Religion that is pure and undefiled before God, the Father, is this: to visit orphans and widows in their affliction, and to keep oneself unstained from the world (James 1:27).
There has been a great deal of discussion about what, and who, to vote for as an evangelical in this political season. I’ve written already on both candidates for Christianity Today and have outlined my general take on President Obama’s theology and Mitt Romney’s Mormonism.
Evangelicals are heatedly debating so-called “single-issue” voting. This is an unfortunate phrase, in my view. Though its users often don’t intend this consequence, it can sound to some like only one issue–abortion–matters. Speaking personally, that’s just not true. Lots of issues matter. It can sound unreasonable that I would stop my ears at all but one issue. Again, that’s not what many advocates of “single-issue” voting mean. But that’s how they can be heard.
I don’t know what the exact term could be, but there should be some way to describe this hierarchical approach to political engagement. “Pinnacle voting?” I don’t know if that works either. I do know this: Scripture often seems to boil all its concerns to a single idea upon which believers are called to act. You see that in the two texts I quoted above. The Yahweh-followers of Micah’s day were called to “do justice” and “love kindness” just as James called pilgrims of the dispersion to care for “widows and orphans in their affliction” and pursue holiness.
Whatever you call it, this is “pinnacle” or “hierarchical” ethics. In other words, all your theology, all your love of the gospel, should in this particular moment bear down on your actions in this particular way. Justice must be done; the weak and marginalized must be cared for. Your Trinitarian theology, your Christic worship, your love of God’s providential care, all of it is comes crashing down to bear on your ethical life here. Do justice. Love orphans. Care for widows.
You could miss the import of that, I think. It could sound like Scripture is saying, “Merely perform this certain act, and God will be pleased with you.” In reality, this injunction is much richer and fuller, comprehending–I would argue–all your theological and spiritual convictions. This is where the rubber meets the road. If you love God, if you worship Christ, if you are truly interested in advancing the reign and rule of the Lord over all the earth, then you will show this belief by contending for the weak.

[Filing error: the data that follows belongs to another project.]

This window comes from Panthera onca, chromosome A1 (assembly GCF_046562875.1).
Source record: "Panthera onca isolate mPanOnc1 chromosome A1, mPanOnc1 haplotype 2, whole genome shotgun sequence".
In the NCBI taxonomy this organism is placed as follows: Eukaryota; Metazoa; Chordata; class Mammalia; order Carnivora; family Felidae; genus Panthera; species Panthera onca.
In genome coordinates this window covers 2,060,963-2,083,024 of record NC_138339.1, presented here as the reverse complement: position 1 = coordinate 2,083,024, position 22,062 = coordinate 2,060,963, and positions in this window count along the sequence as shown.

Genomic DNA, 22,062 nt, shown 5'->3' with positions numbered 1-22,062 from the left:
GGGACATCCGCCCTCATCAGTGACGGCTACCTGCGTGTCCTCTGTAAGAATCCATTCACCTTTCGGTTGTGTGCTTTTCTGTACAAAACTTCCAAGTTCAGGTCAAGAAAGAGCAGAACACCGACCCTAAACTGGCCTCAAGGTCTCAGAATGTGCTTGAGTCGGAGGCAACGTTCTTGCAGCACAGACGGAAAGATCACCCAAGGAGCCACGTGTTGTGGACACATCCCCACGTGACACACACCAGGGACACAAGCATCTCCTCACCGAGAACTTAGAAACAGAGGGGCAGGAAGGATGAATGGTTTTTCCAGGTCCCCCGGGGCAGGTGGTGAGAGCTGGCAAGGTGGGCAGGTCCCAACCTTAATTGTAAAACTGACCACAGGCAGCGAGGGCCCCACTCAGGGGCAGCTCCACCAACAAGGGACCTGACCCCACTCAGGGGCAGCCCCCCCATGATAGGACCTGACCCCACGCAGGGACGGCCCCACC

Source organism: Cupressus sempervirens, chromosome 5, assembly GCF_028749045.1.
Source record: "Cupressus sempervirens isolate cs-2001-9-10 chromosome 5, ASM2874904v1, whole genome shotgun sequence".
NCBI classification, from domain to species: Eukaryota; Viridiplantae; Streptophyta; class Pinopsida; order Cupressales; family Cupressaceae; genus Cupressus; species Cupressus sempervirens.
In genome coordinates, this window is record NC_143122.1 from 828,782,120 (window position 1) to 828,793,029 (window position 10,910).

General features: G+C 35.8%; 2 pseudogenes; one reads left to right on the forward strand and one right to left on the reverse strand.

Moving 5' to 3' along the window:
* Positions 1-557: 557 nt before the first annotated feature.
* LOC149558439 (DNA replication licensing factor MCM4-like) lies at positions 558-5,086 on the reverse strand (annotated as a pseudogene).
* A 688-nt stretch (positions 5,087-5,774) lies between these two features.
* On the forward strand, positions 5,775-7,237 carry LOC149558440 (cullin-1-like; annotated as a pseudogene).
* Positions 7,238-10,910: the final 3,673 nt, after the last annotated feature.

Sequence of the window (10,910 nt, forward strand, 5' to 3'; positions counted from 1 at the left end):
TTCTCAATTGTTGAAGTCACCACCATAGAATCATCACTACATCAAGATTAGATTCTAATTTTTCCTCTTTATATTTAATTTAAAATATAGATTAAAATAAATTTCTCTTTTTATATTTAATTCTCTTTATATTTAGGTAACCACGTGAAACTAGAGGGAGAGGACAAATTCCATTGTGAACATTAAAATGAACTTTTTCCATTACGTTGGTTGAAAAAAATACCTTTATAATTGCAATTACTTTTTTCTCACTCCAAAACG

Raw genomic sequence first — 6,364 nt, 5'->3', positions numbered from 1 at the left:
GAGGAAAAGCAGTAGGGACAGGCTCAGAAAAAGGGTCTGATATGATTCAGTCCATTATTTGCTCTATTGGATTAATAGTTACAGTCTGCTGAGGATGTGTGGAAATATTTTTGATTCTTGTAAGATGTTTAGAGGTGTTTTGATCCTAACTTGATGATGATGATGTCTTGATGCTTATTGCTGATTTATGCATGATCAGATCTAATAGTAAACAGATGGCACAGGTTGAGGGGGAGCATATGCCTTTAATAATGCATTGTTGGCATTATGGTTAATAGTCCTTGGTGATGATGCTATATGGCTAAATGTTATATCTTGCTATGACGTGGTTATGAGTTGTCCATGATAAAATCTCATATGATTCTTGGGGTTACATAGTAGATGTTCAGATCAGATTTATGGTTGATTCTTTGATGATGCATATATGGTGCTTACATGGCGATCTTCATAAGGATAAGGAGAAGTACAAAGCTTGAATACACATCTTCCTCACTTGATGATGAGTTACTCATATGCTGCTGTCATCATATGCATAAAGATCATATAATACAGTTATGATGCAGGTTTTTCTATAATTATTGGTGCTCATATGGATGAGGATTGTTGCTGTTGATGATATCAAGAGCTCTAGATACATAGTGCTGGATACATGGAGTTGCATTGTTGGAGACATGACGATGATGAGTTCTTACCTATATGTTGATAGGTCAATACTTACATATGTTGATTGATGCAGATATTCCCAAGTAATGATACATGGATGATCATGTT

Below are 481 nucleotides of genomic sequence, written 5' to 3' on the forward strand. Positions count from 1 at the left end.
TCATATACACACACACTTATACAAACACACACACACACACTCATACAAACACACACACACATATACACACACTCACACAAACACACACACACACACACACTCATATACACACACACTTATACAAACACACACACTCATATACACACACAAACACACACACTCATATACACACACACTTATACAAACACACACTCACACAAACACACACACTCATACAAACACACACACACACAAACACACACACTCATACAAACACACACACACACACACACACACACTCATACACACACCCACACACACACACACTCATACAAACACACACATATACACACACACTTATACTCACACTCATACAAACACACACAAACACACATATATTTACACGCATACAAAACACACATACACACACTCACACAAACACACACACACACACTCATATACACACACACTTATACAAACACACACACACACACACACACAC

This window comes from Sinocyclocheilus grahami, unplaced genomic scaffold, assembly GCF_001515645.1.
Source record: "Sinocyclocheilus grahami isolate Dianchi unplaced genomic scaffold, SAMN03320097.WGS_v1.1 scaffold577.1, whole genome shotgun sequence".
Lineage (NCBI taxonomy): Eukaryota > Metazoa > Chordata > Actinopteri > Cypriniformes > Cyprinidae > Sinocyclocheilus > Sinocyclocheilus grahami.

What does all this mean for this election? It means that evangelicals are called to love justice and care for orphans. How do we carry this out in a uniquely political moment? Vote for pro-life candidates, whether on the federal or local level. Do we act in this way because only one issue matters? No. We act in this way because this is the issue that comprehends our entire program. In the care of the weakest, the voiceless, we display the heart of our entire theological and political program. We so care for life that we will prioritize the area where it is most threatened.
Abortion is not an isolated issue. It is the outworking of a worldview that is oppositionally grounded from the Bible. It is anti-God. It speaks a lie to the world, that God does not love life, and does not want to create life. It lies about the image of God, teaching that God does not imbue every life with dignity. It lies about the gospel, because its philosophical grounding is that there is no hope for this particular infant, this baby. In reality, the gospel is the hope of every person.
Abortion is not simply a position, then. It is a whole worldview in summary form. It is the irrational love of death of sinful man. God creates; man destroys. God gives dignity; man denies it. God gives hope; man snatches it away, insisting there is no such thing. Abortion is nihilism in political form, theology disguised as a view. Accordingly, to be pro-life–and to vote based on a holistic love for God and for life–is to act upon an entire worldview, whether we are fully conscious of it or not.
This is why I practice “single-issue” voting but don’t like the term. Holistic-issue voting, perhaps; pinnacle voting, maybe. I don’t know. Whatever the term one uses, Christians vote along pro-life grounds because we see abortion as the terminus ad quem of a theology of death. Loving life, caring for orphans from the most profound sense of gospel love, is not a possible option, then, but is the end-point of a theology of life.
This conviction cannot only mean that we act in pro-life ways on behalf of babies in the womb, though. It means that we must be holistically pro-life. We must support traditional families, encourage couples to marry and stay married, and to work hard. We should seek to create an economic climate that allows families to find work, knowing that abortion rates can in many cases be connected to financial hardship. We should support a very healthy sector for social organizations like churches and non-profits that come alongside the suffering and aid them, in much the way that Christians did in the nineteenth century. This century is not called the “benevolent empire” for nothing, right?
I will be voting in this election for candidates that best adhere to the kind of philosophy I’ve sketched out here–not because only one issue matters. Because in one issue, we see a whole social philosophy encapsulated. I oppose the theology of death that has found a major foothold in America. I want to promote a theology of life, recognizing that others will be involved in the pro-life cause who do not hold my explicit convictions.